Naiharwa naiharwa aaaa

Sai ki nagariiiiii

Sai ki nagare param athi sundara

Athi sundara

Jaha koi aawe na jaawie

Heyyyehiyey

Jaha koi aawe na jaawie

Chand suraj jaha

Chand suraj jaha

Pavan na paani

Pavan na paani

Ko sandesh pahuchawie

Heyyyehiyey

Ko sandesh pahuchawie

Dard yeha

Dard yeha

Dard yeha

Sai kooo sunave

Naiharwa aaaaaaaa

Naiharwa naiharwa aaa

Bin satha guru apno nahi koi

Apno nahi koi

Ko yeh raah batawie

Heyyyehiyey

Ko yeh raah batawie

Kahat kabir

Suno bhaii sadho

Suno bhaii sadho

Sapne me pritam aawaai

Heyyyehiyey

Sapne me pritam aawaai

Sapana yaha diya hi bhujava

Naiharwa aaaaaaaa

Naiharwa naiharwa aaa

——-

Naiharwa translation (from boloji.com)


I Don’t Find any Interest in My Parent’s House

My Beloved’s Town is Most Beautiful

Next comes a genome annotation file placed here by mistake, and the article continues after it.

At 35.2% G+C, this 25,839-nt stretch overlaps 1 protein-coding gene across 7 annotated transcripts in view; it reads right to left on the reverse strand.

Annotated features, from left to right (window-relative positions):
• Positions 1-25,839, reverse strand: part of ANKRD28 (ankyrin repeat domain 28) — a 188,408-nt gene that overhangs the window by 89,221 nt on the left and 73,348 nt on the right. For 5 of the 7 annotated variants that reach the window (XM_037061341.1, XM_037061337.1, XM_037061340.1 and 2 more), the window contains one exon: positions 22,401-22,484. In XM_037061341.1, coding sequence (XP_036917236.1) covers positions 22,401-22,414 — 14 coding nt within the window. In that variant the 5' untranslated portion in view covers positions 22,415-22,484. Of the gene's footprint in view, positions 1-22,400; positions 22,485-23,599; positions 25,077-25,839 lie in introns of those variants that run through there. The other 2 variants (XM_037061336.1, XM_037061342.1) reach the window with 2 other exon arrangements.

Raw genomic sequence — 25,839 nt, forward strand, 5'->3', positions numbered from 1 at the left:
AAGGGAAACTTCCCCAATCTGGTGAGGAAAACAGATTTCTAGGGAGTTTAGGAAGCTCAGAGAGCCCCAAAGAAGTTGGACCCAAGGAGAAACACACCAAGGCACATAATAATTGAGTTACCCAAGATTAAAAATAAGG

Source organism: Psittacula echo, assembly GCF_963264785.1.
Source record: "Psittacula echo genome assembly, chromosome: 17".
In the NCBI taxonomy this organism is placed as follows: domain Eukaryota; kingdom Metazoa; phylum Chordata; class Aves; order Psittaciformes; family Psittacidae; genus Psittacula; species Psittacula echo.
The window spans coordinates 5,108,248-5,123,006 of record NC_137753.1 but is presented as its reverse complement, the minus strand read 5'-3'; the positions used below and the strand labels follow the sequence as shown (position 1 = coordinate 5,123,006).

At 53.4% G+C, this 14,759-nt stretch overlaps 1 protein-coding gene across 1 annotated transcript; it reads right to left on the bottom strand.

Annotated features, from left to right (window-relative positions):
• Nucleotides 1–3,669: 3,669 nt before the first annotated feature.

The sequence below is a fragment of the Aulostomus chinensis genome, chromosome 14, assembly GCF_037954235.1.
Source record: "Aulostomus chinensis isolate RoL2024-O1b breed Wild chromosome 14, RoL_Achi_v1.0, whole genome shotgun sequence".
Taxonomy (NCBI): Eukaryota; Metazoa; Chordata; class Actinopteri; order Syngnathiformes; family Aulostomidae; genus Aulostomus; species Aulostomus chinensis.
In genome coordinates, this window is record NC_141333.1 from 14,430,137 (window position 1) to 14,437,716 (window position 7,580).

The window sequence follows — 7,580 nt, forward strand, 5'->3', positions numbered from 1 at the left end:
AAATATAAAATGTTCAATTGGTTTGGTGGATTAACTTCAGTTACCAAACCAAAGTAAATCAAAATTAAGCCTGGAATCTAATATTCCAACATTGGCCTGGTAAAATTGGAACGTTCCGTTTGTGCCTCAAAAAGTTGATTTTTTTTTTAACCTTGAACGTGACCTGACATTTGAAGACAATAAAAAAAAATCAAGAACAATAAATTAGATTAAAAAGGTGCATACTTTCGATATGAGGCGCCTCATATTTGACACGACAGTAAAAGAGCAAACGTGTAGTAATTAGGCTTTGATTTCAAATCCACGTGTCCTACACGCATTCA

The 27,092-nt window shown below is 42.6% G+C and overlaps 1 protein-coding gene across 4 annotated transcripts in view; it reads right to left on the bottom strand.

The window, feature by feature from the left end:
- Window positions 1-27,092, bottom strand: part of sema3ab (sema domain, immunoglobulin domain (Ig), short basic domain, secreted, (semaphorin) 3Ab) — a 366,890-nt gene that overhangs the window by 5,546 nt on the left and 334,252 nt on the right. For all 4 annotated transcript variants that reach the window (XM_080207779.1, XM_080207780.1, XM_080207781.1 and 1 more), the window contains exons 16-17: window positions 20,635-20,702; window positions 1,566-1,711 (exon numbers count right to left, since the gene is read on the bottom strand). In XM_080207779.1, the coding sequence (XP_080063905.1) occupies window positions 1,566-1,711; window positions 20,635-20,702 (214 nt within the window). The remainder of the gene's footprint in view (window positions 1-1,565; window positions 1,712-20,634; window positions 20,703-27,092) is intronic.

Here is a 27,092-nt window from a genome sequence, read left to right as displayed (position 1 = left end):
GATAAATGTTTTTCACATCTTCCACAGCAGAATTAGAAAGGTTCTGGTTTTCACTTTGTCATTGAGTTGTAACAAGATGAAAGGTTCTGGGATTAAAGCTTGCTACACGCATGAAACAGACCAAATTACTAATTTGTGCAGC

However, Nobody Goes or Comes from There

There is no Moon, Sun, Wind or Water There

Then Who Will Take My Message There?

Then Who Will Tell My Pain to My Beloved?

There is No Visible Path to Move Forward

And You Blame the Past for It

How Should the Bride go to the House of the Beloved?

Powerful Pangs of Separation are Burning from Inside

Dual Reality is Fashioning a Dance to Its Tune

There is None Other Than the Guru Who is Mine Who Can Tell the Way

Says Kabir Listen oh Aspirant

Your Beloved Will Come in a Dream-like State

That Alone Will Quench the Thirst of your Heart

Lockdown Diary Three - March 28, 2020

 I caught the sun, trying to sneak in over the horizon.